The National Hockey League (NHL) and the National Hockey League Players’ Association (NHLPA) have reached a tentative agreement on a Return to Play Plan and Memorandum of Understanding (MOU) that adds an additional four years to the term of the current Collective Bargaining Agreement and includes transition rules and a new critical dates calendar.
As part of the tentative agreement, the following dates have been established:
July 13 – Start of formal training camps;
July 26 – Clubs travel to hub cities;
August 1 – Start of Qualifying Round.
The hub cities haven’t been officially named but media reports indicate that the Stanley Cup Playoffs could be played in Edmonton (Western Conference) and Toronto (Eastern Conference) without fans in attendance. If everything goes according to plan, the Stanley Cup Champion 2020 could be crowned in the first week of October.
The tentative agreement is now subject to approval by the NHL’s Board of Governors, as well as the NHLPA’s Executive Board followed by the full NHLPA membership. The respective review and approval processes will take place over the next few days so that the training camps could open next Monday. Those would start with up to 30 skaters per team and no limits to the numbers of goaltenders.
Extensive COVID-19 testing will continue at each team with a daily test for players and personnel.
During Phase 2 (voluntary training at the clubs’ facilities in small groups) 396 players had reported to their clubs and 2,900 COVID-19 tests were conducted. 23 players were tested positive and have been self-isolated in addition to 12 additional players who were tested positive outside of the NHL’s Phase 2 protocol.
After the start of the training camp the teams will travel to the hub cities and be housed in secure zones. Each club will be permitted to a maximum of 52 persons in the secure zones including a maximum of 31 players, as well as coaches, team staff, other personnel and club owners and executives.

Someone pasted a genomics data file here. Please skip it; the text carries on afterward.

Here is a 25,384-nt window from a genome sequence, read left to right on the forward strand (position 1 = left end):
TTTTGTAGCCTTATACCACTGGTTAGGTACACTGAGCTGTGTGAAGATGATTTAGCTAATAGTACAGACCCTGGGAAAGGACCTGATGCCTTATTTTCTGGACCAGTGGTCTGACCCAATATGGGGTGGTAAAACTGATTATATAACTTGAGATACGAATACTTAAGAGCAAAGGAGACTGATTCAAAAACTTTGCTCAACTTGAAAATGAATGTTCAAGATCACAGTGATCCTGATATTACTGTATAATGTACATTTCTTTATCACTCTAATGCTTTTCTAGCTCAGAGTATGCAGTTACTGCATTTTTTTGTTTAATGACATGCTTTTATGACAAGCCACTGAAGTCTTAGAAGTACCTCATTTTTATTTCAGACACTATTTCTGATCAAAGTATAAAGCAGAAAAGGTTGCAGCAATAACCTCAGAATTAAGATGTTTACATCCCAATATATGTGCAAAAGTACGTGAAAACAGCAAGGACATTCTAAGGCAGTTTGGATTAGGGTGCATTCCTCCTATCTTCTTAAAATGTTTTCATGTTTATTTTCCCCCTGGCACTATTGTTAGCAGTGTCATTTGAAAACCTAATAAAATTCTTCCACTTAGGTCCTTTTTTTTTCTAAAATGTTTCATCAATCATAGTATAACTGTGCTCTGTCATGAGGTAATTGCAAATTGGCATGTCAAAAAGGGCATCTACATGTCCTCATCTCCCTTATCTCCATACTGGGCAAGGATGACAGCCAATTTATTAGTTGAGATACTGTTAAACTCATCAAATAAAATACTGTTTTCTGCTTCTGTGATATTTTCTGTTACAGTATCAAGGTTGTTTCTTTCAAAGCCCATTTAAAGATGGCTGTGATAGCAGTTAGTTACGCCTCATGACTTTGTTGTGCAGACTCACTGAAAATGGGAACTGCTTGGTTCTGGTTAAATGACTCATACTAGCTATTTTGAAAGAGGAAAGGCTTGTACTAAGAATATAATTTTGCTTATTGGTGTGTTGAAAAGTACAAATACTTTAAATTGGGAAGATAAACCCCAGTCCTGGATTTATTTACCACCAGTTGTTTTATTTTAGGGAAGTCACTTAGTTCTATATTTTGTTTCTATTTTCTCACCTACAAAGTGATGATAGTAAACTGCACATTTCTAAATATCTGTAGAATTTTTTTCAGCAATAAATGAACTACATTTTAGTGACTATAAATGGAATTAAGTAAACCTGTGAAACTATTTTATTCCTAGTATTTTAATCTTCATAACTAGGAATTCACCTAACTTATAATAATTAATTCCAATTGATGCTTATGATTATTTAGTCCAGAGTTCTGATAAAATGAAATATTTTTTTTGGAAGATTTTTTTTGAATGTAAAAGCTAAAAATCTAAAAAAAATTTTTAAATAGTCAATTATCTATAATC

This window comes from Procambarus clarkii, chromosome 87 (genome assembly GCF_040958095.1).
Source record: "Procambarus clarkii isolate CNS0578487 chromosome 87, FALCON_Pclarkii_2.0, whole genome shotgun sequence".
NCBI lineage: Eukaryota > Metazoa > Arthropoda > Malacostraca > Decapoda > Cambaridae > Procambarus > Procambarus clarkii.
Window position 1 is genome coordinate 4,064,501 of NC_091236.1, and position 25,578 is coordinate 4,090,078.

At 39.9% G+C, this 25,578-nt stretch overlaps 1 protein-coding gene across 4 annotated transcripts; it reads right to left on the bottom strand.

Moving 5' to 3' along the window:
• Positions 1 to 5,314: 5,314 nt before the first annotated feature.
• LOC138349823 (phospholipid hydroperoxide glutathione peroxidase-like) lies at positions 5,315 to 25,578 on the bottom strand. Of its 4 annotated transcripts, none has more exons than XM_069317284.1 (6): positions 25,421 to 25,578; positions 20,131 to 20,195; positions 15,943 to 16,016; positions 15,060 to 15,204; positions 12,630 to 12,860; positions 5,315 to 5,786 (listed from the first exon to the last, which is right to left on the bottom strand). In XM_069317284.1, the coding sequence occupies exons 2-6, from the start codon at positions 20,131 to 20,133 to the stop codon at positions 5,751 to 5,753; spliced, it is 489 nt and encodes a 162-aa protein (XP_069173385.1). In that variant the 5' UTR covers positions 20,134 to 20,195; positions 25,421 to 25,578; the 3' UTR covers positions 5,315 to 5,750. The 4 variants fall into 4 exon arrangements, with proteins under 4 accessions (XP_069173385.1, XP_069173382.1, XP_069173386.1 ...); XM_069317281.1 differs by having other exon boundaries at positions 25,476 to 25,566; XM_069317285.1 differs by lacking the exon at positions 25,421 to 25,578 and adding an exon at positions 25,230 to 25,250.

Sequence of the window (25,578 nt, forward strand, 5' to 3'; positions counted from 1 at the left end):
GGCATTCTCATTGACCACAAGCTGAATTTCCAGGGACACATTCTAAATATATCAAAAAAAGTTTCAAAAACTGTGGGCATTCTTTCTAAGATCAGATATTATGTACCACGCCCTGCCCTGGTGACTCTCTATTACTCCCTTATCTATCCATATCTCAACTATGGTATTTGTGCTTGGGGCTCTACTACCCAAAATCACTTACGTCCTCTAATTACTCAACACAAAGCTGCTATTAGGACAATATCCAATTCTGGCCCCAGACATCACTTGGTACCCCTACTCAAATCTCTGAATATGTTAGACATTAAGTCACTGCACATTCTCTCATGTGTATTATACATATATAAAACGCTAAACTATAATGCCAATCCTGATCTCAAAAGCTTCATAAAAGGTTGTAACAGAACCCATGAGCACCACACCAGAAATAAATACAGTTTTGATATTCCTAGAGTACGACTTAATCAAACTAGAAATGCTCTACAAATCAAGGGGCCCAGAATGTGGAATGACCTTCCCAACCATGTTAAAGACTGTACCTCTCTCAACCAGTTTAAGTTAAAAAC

The format will be as announced in May: The top-4 teams of each conference are directly qualified for the Conference Quarter-Finals and play a round robin for the seeding. The teams ranked 5-12 will play a qualifying round in the best-of-5 format. After that the series will switch to a best-of-7 format. The first rounds are played in each hub city while the Conference Finals with the last four teams and the Stanley Cup Finals will be played in one hub city.
For the seeding the NHL will not use classic playoff brackets but teams will be reseeded after each round similar to the IIHF Ice Hockey World Championship with the highest remaining seed in each conference will face the lowest remaining seed, the second-highest remaining seed in each conference will face the second-lowest remaining seed, etc.
Below are the qualified teams and the pairings for the qualifying round in the Eastern and Western Conference respectively:
Planning beyond 2020The NHL and the NHLPA have not only discussed about the resumption of the season but also about extending the Collective Bargaining Agreement they will now vote on.
No details have been announced about the CBA extension until September 2026 but it will “enable planning for an international calendar and events”. Media reports yet to be confirmed indicate that it could enable NHL players to return to participate in the Olympic Winter Games.
The NHL made Olympic breaks for the Winter Olympics between 1998 and 2014 after long discussions with the IIHF in the ‘90s to enable best-on-best ice hockey tournament at the biggest platform for winter sports but players were deprived from a participation in PyeongChang 2018 and many top players have been voicing for a return.
Details will become known in the upcoming days and if an Olympic participation will become part of the CBA, the NHL will discuss further details with the IIHF and the International Olympic Committee.
The next Olympic Winter Games are scheduled for Beijing in 2022 and for Milan in 2026.